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Art from Upset
Post-Moving Creativity
Jan. 22, 2023

by Alejandro Anaya, text and art

The days after a move are like being in limbo. You are neither here nor there. The space is unfamiliar. You feel like you are on a journey, only you brought with you absolutely everything you own in the world!

One at a time, little by little, I set about opening countless boxes; like a child opening his birthday presents, hoping to find the best of all, which in my case it was my paints and brushes.

I settled on the terrace of the new apartment to work all morning. I started with some sketches and then jumped to paper sheets of ink and watercolor. The great advantage of a new place is that the "new vibe" helps get you out of the ordinary. It gives you a new tenant permission, inviting you to explore undiscovered ideas.

Another factor contributing to the experimentation was the order in which I found my materials. At the bottom of a box I rediscovered a set of charcoals that had been forgotten there for more than six months. Now they were crying for me to take them out for a spin. As a couple of sheets of amate paper also made their triumphant appearance, I decided to use them together.

There is something exciting about starting a work on a blank piece of paper. I never know how it will end. With each stroke, the character's personality and the world around him are defined. I know that the faces I like to draw are already there, on the paper. I just have to bring them out. A lot depends on my first strokes. Each watercolor mark, each line of paint or charcoal will tell me who the person that is appearing in front of me is.

After all, my post-moving process helped me to let go and let myself be carried away, more by curiosity than by the process itself. I found an old book that was losing its binding and decided to incorporate some of its pages into one of the works. I discovered that sometimes, to create something new you have to dust off old things and let yourself be carried away by what is emerging at the moment. It's a bit like reconnecting with the child that we always carry inside, but that we rarely let out, because we don't give ourselves permission to do something imperfect or unpredictable.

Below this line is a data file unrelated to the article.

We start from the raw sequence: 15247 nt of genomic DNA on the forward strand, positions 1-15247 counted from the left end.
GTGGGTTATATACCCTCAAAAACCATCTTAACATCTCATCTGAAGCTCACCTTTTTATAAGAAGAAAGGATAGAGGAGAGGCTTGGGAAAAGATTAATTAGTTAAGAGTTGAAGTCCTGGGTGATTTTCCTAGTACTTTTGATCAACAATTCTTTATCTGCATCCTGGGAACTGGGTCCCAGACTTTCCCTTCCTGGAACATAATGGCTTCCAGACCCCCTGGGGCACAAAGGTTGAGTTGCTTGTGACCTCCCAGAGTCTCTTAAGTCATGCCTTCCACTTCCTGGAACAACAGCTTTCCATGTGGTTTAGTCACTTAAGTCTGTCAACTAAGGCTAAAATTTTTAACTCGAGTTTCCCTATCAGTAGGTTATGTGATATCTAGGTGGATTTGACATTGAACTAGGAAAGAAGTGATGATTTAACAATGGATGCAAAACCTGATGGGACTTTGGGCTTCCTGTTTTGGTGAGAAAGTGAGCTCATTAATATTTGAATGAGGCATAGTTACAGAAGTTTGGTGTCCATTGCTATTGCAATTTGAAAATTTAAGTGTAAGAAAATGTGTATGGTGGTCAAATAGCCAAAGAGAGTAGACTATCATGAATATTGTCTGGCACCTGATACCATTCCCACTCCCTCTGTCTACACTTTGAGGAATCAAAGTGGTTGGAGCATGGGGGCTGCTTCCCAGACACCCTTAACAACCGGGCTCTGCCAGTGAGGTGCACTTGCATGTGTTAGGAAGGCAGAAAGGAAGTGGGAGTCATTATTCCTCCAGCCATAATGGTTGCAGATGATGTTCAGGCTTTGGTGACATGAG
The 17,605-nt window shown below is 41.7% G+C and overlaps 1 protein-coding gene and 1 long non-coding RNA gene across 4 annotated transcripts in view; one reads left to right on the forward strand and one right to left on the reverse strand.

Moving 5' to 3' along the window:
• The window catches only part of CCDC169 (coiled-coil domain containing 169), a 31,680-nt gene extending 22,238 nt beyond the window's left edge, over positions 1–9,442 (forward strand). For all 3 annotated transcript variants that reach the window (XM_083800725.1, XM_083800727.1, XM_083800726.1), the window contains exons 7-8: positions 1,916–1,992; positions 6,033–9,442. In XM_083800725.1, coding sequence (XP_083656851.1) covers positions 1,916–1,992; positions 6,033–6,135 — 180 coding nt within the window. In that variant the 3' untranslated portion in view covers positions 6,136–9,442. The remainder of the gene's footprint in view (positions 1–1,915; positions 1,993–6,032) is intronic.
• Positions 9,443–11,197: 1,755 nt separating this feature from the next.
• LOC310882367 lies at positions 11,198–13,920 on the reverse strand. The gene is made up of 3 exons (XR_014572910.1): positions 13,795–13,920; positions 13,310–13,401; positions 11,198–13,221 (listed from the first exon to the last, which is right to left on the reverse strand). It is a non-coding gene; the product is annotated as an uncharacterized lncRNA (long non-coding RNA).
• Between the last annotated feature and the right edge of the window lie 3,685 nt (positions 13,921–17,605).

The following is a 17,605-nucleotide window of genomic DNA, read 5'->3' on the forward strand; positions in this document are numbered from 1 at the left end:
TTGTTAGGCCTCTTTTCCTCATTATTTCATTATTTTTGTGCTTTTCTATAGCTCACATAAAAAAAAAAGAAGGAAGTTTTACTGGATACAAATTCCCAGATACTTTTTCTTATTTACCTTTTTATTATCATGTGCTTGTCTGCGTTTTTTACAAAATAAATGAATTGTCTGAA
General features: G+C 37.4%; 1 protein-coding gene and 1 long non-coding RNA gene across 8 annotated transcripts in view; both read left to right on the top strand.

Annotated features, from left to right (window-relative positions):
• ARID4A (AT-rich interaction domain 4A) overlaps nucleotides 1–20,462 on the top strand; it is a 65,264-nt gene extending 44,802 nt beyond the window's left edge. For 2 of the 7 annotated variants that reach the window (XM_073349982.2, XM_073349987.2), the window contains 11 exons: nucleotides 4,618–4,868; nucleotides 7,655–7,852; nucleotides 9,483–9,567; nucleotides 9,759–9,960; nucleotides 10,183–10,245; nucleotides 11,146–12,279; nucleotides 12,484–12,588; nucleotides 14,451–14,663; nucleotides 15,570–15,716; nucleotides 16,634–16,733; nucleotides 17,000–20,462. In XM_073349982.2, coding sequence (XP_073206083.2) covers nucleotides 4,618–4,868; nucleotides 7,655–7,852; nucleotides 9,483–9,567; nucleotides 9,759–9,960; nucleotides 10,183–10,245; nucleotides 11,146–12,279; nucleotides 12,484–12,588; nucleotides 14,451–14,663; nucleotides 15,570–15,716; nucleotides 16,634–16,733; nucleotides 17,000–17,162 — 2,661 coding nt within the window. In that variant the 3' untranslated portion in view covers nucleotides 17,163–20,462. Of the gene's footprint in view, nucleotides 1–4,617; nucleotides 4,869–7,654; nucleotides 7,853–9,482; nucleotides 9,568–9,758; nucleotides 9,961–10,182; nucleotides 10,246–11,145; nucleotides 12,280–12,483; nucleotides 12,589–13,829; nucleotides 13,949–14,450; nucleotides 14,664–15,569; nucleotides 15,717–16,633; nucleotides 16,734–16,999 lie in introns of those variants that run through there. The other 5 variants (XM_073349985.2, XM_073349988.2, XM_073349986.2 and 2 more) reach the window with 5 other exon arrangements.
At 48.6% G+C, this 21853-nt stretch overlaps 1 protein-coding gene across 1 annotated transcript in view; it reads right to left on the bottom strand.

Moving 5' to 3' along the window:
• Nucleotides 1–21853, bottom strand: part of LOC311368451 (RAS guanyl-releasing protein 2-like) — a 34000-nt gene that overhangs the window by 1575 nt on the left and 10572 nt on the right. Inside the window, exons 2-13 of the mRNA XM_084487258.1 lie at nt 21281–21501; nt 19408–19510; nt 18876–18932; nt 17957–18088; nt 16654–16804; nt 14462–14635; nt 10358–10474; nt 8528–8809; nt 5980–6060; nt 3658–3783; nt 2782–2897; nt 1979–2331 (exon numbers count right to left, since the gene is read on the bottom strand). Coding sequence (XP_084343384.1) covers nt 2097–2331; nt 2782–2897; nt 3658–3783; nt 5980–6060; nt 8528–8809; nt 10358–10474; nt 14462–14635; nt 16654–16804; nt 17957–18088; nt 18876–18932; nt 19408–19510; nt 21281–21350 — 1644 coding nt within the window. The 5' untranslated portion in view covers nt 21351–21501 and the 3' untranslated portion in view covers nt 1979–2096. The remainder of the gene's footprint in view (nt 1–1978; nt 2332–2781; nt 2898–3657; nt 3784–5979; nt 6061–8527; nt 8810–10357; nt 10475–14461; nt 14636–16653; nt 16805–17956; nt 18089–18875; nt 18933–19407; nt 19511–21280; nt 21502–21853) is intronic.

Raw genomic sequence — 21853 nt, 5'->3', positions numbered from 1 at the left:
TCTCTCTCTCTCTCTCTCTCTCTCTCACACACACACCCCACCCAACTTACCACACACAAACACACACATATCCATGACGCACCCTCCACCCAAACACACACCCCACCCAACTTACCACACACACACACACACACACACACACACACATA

I remember the comics I made when I was little, with the typewriter paper from my father's office, the pens I found at home, and my desire to tell a story. There, some monster appeared when, by accident, ink dripped or a crayon melted. (It was very hot in my hometown.) In my post-move creative process, the boy who had his face glued to the paper woke up again, and he didn't care if the result was "pretty", he was only interested in expressing himself, continuing with his story, while, at the same time, discovering it.

I remembered Picasso's words: "All children are born artists. The problem is how to continue being an artist when they grow up." Sometimes we need a bit of disruption to get our creativity going. The trick is to use the upset to our advantage.

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Alejandro Anaya is a visual artist and writer, originally from Torreon who, for almost four years, has lived and actively participated in the San Miguel community. His collaboration with Lokkal is part of his philosophy as a storyteller, and his commitment to share his discoveries and reflections on this beautiful part of Mexico, with all who seek to live a unique experience in our magical town. Alejandro exhibits at Galería Kerlegand in the Fábrica la Aurora.

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